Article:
A MUM claims she was forced to wait nine hours for an ambulance after her four-year-old son broke his arm – and was instead told to get a £80 taxi to hospital.
Jayne Wright, from Heybridge, Essex, took her children to her local playground and her youngest son Sidney fell off an 8ft slide.
She called 111 at 8.30pm and claims it took three hours before she received a call back.
An ambulance finally arrived at the family’s home at 5.20am the following day and Ms Wright was left feeling “disgusted”.
She has also accused the paramedics of being “rude” but the ambulance service has said the incident happened at a time of extremely high demand.
It said patients with life-threatening conditions were being prioritised, reports Essex Live.
Ms Wright told Essex Live: “I watched him fall. He was crying and screaming and his arm was floppy, but I didn’t want to phone 999 and waste their time.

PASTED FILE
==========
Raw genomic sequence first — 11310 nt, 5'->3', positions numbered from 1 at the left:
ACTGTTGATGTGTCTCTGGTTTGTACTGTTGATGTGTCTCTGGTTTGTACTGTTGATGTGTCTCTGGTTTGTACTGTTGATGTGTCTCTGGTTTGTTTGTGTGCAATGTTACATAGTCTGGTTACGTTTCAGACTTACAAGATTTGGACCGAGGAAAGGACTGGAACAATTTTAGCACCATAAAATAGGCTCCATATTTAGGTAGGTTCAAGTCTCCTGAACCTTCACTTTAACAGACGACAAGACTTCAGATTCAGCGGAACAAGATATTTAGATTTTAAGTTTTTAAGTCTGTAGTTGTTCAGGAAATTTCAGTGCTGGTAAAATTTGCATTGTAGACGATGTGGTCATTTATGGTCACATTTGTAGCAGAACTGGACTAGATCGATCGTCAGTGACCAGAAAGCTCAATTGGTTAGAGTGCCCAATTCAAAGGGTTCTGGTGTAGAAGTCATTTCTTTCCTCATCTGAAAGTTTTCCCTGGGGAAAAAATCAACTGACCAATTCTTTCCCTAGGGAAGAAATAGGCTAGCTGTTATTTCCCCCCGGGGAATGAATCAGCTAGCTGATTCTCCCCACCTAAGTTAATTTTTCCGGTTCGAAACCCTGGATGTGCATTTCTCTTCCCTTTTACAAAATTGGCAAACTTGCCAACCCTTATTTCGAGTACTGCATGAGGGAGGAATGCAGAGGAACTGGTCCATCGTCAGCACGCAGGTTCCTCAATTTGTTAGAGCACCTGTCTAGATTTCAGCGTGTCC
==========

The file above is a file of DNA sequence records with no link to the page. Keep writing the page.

“The woman at 111 said she’d make a few phone calls and a clinician would get back to me.
I told them that a taxi would cost us £45 normally but £80 because it was now Good Friday.
“Sidney was in distress at this point. Some of my friends came round and said this isn’t good enough and they phoned as well.”
Ms Wright, who doesn’t have a car, was unable to drive Sidney to her local hospital.
She received a call at 12.34am and claims she was told to get a taxi or find another way to get there.
Ms Wright added: “I told them that a taxi would cost us £45 normally but £80 because it was now Good Friday.
“The clinician said we must have family or friends who could take us, but I said if I didn’t think he needed to be seen I wouldn’t have rung you, and it turns out he’d snapped his wrist.
“I said this is disgusting, but they said there was nothing they could do about it.”
Sidney was eventually taken to Broomfield Hospital at 5.20am and an x-ray confirmed he had broken his wrist.
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An East of England Ambulance Service spokesperson said: “We are sorry that Sidney and his mother had a long wait for an ambulance.
“This happened at a time of extremely high demand for the service when we were prioritising patients with life-threatening conditions.
“We would encourage Sidney’s mother to contact our Patient Advice Liaison Service (PALS).”
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